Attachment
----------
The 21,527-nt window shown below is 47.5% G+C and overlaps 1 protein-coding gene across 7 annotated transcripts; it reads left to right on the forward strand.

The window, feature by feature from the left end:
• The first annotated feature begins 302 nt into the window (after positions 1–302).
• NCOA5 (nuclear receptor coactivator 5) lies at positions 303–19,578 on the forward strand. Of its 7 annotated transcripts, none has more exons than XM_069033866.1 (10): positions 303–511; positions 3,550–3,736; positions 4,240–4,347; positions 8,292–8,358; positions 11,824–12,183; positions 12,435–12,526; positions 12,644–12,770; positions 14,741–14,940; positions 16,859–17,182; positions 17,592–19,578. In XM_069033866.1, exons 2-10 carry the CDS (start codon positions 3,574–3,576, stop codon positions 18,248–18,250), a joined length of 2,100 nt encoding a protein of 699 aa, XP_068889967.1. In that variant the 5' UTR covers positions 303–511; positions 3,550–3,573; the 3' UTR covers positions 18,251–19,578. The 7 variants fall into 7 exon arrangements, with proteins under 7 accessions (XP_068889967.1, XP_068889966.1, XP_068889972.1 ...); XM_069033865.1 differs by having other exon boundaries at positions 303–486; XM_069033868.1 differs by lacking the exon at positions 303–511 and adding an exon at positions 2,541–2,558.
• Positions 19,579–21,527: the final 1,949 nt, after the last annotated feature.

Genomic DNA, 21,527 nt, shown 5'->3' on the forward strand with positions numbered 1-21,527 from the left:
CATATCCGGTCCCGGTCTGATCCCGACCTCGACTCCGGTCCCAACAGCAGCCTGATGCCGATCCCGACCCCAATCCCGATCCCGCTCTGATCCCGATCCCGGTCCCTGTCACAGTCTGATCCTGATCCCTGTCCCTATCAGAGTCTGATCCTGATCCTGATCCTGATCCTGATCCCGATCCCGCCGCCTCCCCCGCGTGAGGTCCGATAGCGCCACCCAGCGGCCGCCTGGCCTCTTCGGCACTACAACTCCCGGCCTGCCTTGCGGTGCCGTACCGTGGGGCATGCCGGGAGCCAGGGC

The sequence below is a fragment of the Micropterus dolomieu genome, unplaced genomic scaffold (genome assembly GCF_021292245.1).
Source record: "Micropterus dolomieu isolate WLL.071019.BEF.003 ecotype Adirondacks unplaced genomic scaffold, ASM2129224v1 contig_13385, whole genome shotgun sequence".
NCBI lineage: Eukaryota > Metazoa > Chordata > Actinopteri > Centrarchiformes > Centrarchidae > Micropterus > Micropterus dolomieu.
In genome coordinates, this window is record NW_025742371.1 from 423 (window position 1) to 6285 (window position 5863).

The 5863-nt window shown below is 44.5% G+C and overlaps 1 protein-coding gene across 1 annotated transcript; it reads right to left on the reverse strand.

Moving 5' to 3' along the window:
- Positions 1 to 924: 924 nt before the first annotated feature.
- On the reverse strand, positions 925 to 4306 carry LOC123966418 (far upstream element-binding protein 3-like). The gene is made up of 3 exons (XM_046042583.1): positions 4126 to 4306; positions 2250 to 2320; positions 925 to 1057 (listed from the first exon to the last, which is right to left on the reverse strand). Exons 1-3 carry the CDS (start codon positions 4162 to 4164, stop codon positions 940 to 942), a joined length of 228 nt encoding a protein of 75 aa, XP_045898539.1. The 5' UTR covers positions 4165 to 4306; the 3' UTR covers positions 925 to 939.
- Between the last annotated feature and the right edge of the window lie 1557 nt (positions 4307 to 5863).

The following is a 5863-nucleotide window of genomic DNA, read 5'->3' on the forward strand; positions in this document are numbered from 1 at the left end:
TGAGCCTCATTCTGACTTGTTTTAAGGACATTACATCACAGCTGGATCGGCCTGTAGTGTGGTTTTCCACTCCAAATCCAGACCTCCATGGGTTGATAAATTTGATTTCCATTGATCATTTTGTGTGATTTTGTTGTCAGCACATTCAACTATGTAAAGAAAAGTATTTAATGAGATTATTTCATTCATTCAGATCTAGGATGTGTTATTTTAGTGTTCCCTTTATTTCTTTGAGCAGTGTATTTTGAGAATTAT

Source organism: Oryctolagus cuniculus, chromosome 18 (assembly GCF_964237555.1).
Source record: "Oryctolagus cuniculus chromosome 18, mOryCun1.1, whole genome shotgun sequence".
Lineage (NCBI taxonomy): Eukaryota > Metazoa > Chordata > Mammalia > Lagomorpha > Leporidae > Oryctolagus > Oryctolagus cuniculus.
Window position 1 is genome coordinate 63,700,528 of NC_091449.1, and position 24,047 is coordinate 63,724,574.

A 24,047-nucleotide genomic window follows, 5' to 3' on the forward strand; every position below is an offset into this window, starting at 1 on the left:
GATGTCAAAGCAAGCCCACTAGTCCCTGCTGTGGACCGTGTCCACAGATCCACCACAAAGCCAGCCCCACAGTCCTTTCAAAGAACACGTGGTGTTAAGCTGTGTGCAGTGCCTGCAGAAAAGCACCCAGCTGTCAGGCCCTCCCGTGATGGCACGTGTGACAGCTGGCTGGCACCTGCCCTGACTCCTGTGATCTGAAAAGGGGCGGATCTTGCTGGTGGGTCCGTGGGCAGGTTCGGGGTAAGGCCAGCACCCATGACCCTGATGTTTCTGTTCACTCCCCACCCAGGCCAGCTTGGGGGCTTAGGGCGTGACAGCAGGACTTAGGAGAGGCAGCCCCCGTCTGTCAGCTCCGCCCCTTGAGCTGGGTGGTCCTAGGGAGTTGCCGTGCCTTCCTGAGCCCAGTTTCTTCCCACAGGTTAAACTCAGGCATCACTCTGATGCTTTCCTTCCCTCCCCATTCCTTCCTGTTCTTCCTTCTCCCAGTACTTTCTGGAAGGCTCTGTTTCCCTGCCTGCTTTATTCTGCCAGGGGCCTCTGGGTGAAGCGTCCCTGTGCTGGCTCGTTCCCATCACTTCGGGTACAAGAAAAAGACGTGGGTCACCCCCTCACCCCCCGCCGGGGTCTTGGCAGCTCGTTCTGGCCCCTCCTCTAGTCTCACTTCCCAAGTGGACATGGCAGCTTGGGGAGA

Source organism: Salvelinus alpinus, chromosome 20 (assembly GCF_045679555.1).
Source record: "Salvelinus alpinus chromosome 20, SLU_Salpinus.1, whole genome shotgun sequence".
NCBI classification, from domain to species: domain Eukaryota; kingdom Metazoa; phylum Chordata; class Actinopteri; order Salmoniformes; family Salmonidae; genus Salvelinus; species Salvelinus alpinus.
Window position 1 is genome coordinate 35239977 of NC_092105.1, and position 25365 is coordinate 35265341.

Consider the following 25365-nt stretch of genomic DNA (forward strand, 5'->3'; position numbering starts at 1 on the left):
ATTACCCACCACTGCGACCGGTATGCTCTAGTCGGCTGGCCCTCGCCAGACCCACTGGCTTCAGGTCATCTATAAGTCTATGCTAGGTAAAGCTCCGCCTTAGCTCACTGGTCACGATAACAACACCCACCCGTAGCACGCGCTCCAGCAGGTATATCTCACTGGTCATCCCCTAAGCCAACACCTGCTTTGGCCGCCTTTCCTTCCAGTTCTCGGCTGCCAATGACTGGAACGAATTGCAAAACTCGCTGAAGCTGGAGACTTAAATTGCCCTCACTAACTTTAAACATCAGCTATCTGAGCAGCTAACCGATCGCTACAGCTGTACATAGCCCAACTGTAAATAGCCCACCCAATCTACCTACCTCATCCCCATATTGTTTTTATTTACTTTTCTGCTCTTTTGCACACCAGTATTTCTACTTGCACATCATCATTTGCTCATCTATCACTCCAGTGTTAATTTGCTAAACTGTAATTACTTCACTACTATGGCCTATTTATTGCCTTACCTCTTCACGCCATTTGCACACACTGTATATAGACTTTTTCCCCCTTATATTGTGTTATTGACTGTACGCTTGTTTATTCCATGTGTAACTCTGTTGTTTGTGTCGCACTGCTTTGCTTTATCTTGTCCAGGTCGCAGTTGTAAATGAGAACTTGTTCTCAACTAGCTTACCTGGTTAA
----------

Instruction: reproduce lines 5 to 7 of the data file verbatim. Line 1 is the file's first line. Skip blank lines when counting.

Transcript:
• Positions 19,579–21,527: the final 1,949 nt, after the last annotated feature.

Genomic DNA, 21,527 nt, shown 5'->3' on the forward strand with positions numbered 1-21,527 from the left:
CATATCCGGTCCCGGTCTGATCCCGACCTCGACTCCGGTCCCAACAGCAGCCTGATGCCGATCCCGACCCCAATCCCGATCCCGCTCTGATCCCGATCCCGGTCCCTGTCACAGTCTGATCCTGATCCCTGTCCCTATCAGAGTCTGATCCTGATCCTGATCCTGATCCTGATCCCGATCCCGCCGCCTCCCCCGCGTGAGGTCCGATAGCGCCACCCAGCGGCCGCCTGGCCTCTTCGGCACTACAACTCCCGGCCTGCCTTGCGGTGCCGTACCGTGGGGCATGCCGGGAGCCAGGGC